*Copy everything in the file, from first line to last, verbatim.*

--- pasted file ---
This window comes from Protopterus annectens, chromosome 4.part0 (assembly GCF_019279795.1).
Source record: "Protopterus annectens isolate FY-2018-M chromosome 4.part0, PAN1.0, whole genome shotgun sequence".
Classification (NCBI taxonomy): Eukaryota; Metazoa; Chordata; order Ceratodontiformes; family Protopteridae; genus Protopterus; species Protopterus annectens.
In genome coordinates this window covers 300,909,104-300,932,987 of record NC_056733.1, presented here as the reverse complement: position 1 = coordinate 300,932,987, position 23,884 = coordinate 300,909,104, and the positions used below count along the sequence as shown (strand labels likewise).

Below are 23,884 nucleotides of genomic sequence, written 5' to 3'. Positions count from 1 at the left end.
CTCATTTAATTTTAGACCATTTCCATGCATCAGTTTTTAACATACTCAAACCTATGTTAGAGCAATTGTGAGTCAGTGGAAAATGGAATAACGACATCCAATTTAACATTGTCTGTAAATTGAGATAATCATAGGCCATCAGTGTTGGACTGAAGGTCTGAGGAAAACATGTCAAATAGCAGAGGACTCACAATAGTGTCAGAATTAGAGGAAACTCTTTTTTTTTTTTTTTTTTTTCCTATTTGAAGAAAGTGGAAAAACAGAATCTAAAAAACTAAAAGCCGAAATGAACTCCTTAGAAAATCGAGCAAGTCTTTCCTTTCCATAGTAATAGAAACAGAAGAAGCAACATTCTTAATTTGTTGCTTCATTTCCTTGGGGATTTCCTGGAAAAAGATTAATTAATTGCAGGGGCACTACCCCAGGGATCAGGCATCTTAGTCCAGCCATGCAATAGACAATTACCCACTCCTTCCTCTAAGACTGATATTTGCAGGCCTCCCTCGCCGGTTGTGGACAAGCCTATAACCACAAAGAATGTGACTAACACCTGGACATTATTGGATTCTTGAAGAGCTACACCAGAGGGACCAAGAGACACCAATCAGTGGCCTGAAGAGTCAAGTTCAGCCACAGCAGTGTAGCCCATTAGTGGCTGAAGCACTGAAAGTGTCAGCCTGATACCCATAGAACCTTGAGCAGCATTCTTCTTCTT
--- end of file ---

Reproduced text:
This window comes from Protopterus annectens, chromosome 4.part0 (assembly GCF_019279795.1).
Source record: "Protopterus annectens isolate FY-2018-M chromosome 4.part0, PAN1.0, whole genome shotgun sequence".
Classification (NCBI taxonomy): Eukaryota; Metazoa; Chordata; order Ceratodontiformes; family Protopteridae; genus Protopterus; species Protopterus annectens.
In genome coordinates this window covers 300,909,104-300,932,987 of record NC_056733.1, presented here as the reverse complement: position 1 = coordinate 300,932,987, position 23,884 = coordinate 300,909,104, and the positions used below count along the sequence as shown (strand labels likewise).

Below are 23,884 nucleotides of genomic sequence, written 5' to 3'. Positions count from 1 at the left end.
CTCATTTAATTTTAGACCATTTCCATGCATCAGTTTTTAACATACTCAAACCTATGTTAGAGCAATTGTGAGTCAGTGGAAAATGGAATAACGACATCCAATTTAACATTGTCTGTAAATTGAGATAATCATAGGCCATCAGTGTTGGACTGAAGGTCTGAGGAAAACATGTCAAATAGCAGAGGACTCACAATAGTGTCAGAATTAGAGGAAACTCTTTTTTTTTTTTTTTTTTTTCCTATTTGAAGAAAGTGGAAAAACAGAATCTAAAAAACTAAAAGCCGAAATGAACTCCTTAGAAAATCGAGCAAGTCTTTCCTTTCCATAGTAATAGAAACAGAAGAAGCAACATTCTTAATTTGTTGCTTCATTTCCTTGGGGATTTCCTGGAAAAAGATTAATTAATTGCAGGGGCACTACCCCAGGGATCAGGCATCTTAGTCCAGCCATGCAATAGACAATTACCCACTCCTTCCTCTAAGACTGATATTTGCAGGCCTCCCTCGCCGGTTGTGGACAAGCCTATAACCACAAAGAATGTGACTAACACCTGGACATTATTGGATTCTTGAAGAGCTACACCAGAGGGACCAAGAGACACCAATCAGTGGCCTGAAGAGTCAAGTTCAGCCACAGCAGTGTAGCCCATTAGTGGCTGAAGCACTGAAAGTGTCAGCCTGATACCCATAGAACCTTGAGCAGCATTCTTCTTCTT